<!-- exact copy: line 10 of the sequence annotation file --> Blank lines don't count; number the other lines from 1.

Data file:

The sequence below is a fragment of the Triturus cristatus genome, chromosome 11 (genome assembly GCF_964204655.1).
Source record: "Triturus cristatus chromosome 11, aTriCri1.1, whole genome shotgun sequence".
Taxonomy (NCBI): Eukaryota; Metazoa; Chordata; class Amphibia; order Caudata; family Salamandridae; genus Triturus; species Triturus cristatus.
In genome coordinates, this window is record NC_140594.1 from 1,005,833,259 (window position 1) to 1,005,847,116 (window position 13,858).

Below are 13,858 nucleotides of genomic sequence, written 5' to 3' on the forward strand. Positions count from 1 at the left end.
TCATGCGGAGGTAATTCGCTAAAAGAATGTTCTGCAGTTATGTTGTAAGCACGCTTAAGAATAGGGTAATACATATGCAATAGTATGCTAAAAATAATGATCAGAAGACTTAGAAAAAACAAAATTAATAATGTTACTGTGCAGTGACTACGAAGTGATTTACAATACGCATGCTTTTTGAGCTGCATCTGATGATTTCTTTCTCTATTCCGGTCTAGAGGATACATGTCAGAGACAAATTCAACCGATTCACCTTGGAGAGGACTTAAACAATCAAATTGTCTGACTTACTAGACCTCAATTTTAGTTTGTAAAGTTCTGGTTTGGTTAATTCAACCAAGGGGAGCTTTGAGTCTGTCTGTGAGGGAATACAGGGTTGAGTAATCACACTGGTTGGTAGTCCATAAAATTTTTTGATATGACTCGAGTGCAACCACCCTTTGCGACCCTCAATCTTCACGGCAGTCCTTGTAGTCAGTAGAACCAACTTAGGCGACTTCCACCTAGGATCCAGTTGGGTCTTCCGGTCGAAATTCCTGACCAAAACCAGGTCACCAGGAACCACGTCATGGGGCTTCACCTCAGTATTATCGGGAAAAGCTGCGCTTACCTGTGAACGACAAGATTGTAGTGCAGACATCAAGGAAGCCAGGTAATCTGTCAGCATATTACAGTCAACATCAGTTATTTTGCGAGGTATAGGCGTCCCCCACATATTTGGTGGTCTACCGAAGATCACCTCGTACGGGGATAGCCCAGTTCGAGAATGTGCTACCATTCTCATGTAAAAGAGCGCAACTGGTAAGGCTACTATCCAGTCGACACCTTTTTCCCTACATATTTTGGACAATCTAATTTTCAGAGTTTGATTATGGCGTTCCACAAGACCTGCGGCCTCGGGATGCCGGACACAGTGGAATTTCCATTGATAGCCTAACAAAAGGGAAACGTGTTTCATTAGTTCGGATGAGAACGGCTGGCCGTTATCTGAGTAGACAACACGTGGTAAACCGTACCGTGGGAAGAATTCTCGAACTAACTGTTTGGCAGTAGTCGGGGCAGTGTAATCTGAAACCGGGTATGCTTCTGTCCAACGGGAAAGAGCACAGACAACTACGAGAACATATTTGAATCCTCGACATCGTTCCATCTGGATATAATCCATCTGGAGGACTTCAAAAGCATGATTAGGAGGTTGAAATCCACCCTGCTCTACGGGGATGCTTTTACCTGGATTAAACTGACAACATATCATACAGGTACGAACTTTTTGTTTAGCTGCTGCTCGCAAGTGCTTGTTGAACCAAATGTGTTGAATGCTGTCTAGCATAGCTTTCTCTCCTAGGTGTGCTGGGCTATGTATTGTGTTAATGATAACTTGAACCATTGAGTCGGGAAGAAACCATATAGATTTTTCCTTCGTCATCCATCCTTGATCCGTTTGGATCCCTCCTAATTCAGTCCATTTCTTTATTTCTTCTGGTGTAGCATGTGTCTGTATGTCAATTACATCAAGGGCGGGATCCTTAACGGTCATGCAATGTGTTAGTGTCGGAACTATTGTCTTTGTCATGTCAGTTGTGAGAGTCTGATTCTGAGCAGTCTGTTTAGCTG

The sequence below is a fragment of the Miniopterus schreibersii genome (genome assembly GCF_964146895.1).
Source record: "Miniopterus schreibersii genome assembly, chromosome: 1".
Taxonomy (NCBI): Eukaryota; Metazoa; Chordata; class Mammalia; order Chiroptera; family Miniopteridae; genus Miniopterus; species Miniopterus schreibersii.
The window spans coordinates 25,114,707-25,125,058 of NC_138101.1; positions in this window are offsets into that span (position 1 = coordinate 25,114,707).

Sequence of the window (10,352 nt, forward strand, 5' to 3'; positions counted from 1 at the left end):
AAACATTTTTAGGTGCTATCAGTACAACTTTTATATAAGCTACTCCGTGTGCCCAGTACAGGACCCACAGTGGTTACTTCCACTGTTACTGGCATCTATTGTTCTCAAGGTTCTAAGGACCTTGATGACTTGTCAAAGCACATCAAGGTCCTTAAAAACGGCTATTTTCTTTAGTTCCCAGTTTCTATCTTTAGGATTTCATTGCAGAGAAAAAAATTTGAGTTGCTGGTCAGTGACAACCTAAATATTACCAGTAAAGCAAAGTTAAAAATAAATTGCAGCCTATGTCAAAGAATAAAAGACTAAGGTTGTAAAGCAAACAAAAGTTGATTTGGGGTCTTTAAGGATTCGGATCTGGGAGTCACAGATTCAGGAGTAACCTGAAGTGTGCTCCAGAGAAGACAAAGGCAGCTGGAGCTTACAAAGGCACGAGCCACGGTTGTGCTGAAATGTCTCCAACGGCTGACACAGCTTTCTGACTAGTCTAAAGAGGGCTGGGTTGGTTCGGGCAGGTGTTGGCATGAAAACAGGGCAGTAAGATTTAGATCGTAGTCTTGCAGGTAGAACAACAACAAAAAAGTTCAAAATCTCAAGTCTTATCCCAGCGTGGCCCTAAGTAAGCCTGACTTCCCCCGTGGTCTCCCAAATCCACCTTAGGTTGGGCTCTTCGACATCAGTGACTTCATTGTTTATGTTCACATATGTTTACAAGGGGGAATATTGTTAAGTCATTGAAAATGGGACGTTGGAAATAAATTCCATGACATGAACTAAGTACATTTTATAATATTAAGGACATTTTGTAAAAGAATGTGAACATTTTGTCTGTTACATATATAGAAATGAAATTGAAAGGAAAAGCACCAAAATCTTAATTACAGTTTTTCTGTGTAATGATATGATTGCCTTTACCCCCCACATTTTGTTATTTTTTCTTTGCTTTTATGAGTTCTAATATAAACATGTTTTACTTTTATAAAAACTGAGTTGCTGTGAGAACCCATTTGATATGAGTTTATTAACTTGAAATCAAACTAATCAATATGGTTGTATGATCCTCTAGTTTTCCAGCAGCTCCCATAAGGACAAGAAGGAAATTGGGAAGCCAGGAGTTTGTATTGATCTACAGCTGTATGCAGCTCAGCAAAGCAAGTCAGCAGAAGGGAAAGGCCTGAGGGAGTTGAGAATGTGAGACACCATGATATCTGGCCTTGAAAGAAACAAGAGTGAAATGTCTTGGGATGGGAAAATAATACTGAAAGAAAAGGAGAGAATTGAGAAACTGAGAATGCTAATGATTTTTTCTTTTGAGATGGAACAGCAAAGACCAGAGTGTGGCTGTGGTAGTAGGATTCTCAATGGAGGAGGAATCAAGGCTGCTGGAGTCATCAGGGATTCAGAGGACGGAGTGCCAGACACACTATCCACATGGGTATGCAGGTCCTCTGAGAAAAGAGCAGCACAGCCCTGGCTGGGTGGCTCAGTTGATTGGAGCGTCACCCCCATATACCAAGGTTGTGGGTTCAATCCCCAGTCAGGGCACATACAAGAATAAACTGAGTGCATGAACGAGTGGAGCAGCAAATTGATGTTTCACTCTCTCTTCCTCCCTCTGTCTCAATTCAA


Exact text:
The window spans coordinates 25,114,707-25,125,058 of NC_138101.1; positions in this window are offsets into that span (position 1 = coordinate 25,114,707).